replied, looking away from me to whisper with her friends again.

Portia Mullins. Oh,
the irony.

I knew exactly who
she was. She was the underage daughter of my new benefactor who had sworn to
help protect me. She was the girl I’d been instructed not to interact with
because she had no idea she was a witch, or that her family was part of a
magical coven. I wasn’t to have any contact with her until she turned sixteen
and found out her true heritage. That was when she would be inducted into her
coven. My coven. The coven I willingly bound myself to and could not betray.

She lifted her
head and looked right at me. I had to fight for control while I turned my eyes
away from her, with what I hoped was a bored, uninterested glance. But my heart
raced slightly when I felt her emotions—her pulse picking up at the sight of me.
She felt… intrigued, perhaps even attracted, but that was immediately replaced
by deflation. She didn’t feel worthy of my notice. If only she knew.

Portia and her
friend entered the cafeteria. Even though she was gone from my sight, I could
still feel her.

Unexpectedly, I
became very angry. I’d found a person I connected with on a level I had never
experienced with another living being, and I couldn’t even get to know her. I
felt the need to punch something.

I stood up and
strode across the parking lot to where I left my motorcycle, knowing fully well
I was going to get in trouble for ditching on my second day of school, but I
didn’t care. One thing was for certain, I was going to stay in this place and
get to know Portia Mullins… even if it got me killed.

 

 

Chapter 1

Portia Mullins - Present Day

I thought I was
the typical teenager—a normal fifteen year old, eagerly awaiting my sixteenth
birthday, which was in just three days. I was mostly excited because I could
finally get my driver’s license and, of course, the dating thing.

My family had a
strict no dating policy until I turned sixteen. It didn’t bother me too much since
I’d seen some sad results from other girls who were allowed to date before then—not
that those stories were always their fault. It just seemed like guys who didn’t
respect girls had an easier time taking advantage of them when they were
younger.

Even though I
hadn’t hit the official dating scene, it wasn’t like I didn’t have guy friends.
I’d always been a happy-go-lucky girl, and cute too, in a sort of Goth girl way.
 The funny thing about that is I wasn’t Goth at all. I just happened to have
naturally straight black hair that flowed down past my shoulder blades. My sweet,
little upturned nose matched perfectly with my bow-shaped lips, but it was my big,
nearly black eyes, with thick dark lashes, against my almost translucently pale
skin that set off the entire look.

I tried tanning,
but somehow only seemed to be able to turn a beautiful shade of lobster red
before my skin puckered, peeled off, and revealed a lovely, new white skin
beneath.

My best friend,
Shelly, whom I happen to call Barbie behind her back, tried to make me over
many times without success. My hair wouldn’t hold a curl, and the extra makeup
made me look a bit like a hooker. Since I’m so style challenged, I religiously
tried to avoid wearing too much black, sticking to jewel tones and that shabby
chic kind of look I adore. That, perhaps, makes me come off as a gypsy of
sorts, which is a taste in fashion I’ve picked up from my grandma, of all
people.

Grandma Mullins
was my most favorite relative in the world. She’s an eccentric, sixty-something,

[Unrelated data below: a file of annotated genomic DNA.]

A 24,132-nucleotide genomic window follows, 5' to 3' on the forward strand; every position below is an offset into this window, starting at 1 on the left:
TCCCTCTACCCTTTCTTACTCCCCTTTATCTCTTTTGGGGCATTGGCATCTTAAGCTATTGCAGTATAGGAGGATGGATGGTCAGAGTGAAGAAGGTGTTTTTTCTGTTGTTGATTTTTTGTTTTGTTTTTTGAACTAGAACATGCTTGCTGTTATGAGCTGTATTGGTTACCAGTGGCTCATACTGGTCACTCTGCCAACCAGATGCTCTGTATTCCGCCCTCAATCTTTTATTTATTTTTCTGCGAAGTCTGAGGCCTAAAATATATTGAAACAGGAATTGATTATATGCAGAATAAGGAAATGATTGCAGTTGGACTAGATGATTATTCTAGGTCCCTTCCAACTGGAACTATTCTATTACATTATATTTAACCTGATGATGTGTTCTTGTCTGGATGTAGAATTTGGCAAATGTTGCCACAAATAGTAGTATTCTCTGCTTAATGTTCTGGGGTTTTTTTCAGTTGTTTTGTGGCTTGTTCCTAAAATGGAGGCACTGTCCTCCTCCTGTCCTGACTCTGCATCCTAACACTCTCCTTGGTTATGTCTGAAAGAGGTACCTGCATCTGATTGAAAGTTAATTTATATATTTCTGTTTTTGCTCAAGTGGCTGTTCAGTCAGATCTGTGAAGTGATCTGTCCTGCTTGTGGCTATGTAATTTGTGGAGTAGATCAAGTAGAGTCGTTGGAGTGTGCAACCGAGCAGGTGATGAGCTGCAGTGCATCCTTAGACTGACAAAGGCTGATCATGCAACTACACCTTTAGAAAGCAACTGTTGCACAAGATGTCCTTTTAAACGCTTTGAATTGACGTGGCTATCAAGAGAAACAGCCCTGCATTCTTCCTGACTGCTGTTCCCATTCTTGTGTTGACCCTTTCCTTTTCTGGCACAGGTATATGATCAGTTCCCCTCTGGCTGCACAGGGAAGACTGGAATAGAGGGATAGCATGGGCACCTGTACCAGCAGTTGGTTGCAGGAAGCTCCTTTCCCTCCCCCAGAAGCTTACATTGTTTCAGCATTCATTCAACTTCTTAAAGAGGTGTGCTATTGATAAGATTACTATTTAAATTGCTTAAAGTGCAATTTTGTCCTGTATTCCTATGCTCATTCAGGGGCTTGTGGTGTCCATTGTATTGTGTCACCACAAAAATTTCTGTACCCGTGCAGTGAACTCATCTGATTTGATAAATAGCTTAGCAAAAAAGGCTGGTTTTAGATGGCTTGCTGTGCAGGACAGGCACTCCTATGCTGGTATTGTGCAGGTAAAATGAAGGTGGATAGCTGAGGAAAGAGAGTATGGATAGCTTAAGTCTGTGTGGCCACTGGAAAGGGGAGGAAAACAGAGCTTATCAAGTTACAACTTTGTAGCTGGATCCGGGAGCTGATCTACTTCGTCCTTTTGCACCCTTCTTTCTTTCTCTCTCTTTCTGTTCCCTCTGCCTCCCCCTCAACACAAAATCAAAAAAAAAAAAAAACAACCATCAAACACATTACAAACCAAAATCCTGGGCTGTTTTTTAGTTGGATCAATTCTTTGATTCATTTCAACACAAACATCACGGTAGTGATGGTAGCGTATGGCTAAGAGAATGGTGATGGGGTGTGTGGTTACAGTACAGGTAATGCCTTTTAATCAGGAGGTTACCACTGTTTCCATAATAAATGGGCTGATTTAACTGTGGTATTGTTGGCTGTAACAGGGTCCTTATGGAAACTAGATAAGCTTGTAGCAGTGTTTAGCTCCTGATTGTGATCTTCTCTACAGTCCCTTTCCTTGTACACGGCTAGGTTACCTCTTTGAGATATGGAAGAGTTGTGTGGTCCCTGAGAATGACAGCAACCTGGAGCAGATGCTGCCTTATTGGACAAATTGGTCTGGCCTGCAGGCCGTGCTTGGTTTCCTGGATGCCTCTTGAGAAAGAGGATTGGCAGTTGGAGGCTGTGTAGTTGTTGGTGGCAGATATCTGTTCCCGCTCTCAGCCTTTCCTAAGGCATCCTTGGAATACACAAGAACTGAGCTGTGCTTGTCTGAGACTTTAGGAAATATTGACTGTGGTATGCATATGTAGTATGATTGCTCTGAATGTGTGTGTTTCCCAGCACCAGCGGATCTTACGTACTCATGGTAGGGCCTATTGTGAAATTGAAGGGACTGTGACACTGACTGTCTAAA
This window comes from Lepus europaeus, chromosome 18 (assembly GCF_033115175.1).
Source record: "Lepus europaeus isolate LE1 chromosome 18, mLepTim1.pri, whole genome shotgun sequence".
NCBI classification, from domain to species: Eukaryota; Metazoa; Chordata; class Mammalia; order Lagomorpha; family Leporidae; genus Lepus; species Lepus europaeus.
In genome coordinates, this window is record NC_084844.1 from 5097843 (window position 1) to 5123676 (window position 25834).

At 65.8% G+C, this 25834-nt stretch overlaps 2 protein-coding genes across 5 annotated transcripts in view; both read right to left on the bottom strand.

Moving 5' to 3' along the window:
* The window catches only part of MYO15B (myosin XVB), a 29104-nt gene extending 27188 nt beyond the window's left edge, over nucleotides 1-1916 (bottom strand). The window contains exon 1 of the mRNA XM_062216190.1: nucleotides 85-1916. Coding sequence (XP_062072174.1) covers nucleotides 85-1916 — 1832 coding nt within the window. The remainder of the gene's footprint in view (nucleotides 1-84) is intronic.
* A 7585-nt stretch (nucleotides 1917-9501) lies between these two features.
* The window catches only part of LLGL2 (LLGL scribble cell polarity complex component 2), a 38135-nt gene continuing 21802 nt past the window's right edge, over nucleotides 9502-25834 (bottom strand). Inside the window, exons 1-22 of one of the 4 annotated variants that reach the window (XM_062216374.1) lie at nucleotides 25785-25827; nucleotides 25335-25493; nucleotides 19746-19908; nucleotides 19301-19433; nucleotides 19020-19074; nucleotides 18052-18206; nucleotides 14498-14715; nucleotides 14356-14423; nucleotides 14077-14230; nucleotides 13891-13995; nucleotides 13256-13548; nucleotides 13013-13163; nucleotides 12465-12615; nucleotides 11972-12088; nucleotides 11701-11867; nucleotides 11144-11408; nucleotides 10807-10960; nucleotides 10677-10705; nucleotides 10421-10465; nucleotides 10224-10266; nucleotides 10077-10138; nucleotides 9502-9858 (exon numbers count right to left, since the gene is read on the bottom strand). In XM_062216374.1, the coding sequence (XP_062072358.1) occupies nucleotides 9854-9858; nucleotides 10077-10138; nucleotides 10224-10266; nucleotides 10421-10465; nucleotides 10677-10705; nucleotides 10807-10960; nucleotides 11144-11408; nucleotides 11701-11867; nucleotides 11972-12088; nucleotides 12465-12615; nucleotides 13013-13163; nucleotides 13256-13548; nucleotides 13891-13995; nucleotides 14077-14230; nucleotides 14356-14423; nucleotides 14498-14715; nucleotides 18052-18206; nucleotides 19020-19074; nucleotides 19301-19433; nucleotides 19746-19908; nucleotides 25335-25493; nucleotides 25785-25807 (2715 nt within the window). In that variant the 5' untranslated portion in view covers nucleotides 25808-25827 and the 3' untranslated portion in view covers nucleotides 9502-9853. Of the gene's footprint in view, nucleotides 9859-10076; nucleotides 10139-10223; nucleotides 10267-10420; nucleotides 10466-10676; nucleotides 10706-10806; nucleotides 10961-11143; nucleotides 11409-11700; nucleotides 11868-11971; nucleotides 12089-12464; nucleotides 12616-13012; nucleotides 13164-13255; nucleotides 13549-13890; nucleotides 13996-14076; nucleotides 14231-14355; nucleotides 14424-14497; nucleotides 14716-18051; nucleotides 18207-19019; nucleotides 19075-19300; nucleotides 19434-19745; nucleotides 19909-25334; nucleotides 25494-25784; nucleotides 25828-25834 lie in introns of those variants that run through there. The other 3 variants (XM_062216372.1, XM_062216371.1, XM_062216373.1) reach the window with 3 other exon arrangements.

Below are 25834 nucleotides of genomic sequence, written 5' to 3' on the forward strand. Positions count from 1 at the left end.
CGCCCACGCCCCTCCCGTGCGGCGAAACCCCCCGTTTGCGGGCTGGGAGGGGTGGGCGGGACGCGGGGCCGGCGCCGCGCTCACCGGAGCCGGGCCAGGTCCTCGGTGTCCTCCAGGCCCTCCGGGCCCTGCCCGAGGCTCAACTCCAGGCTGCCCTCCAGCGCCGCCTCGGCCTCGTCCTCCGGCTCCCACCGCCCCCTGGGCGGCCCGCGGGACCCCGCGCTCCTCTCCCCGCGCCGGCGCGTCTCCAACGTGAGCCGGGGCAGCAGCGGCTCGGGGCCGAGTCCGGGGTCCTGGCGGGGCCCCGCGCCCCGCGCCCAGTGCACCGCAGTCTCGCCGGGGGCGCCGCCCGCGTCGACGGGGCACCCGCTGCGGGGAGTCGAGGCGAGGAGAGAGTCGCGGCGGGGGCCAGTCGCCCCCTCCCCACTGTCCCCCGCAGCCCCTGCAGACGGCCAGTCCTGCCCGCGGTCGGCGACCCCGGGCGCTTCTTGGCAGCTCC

free-spirited individual—the kind of lady who’s always smiling, but you feel
like you might be missing the big secret behind it.

Grandma’s tall,
slim, and graceful. Her hair is straight like mine, but it’s a beautiful
chestnut brown, and it looks like it was purposely streaked with gray
highlights. She always dresses in light, flowing clothes with way too many
layers and styles of jewelry on at the same time, but somehow it works. She was
going to be throwing my birthday party for me this week.

“Portia!” my mom
called from downstairs. “It’s time for breakfast!”

I groaned, hearing
my name. I didn’t hate it exactly, but my dad goes on and on about it. He’s the
one who chose it. It was sort of a joke he did, using a play on words.

My dad and his
buddies were really big into cars in high school, and according to the many
stories I’ve been told, they used to have some heated verbal disputes over
whether their favorite car was called a “Porsche” or a “Porscha” in their
pronunciation. My dad promised his buddies someday he would “own a Porscha.”
After college, though, he had a hard time finding work in his field of
expertise. He ended up becoming an encyclopedia salesman and working his way up
through the company, but he quickly began to see his car dream fade. Then I was
born, and he suddenly found a way he could own a “Porscha” once again. He
wanted to even spell my name like the car but
,
thankfully
,
my mom
put her foot down.

“Hey, Mom,” I
said, dropping my backpack at the foot of the stairs.

I gave her a quick
peck on the cheek before grabbing a piece of toast from the stack and
slathering it with jelly.

“I have to work
the swing shift again, so I won’t be here when you get home from school,” she
said.

My mom was a nurse
at the Verde Valley Medical Center. I figured she was most likely the reason
our family stayed afloat financially, since I didn’t think there were really
many people out there buying encyclopedias in mass quantities.

“That’s okay,” I
said, looking at the cartoon-covered scrubs she often wore to work with her
pediatric patients. “I’ll go hang out at Grandma’s after I get my jobs done.”

“That’s fine. Just
remember to take out the trash this time before you go.”

I sighed heavily. I’d
only ever forgotten to take out the trash once, and that was over a year ago. She’d
never forgotten it.

I quickly finished
the scrambled eggs she gave me, while she rattled on about some of her
patients, before carrying my dishes to the sink.

Other books

Born Into Fire by KyAnn Waters, Tarah Scott
One to Tell the Grandkids by Kristina M. Sanchez
Rooms: A Novel by James L. Rubart
Everyman by Philip Roth
Up From Orchard Street by Eleanor Widmer
Girl, Missing by Sophie McKenzie
Warped by Maurissa Guibord
Linda Castle by The Return of Chase Cordell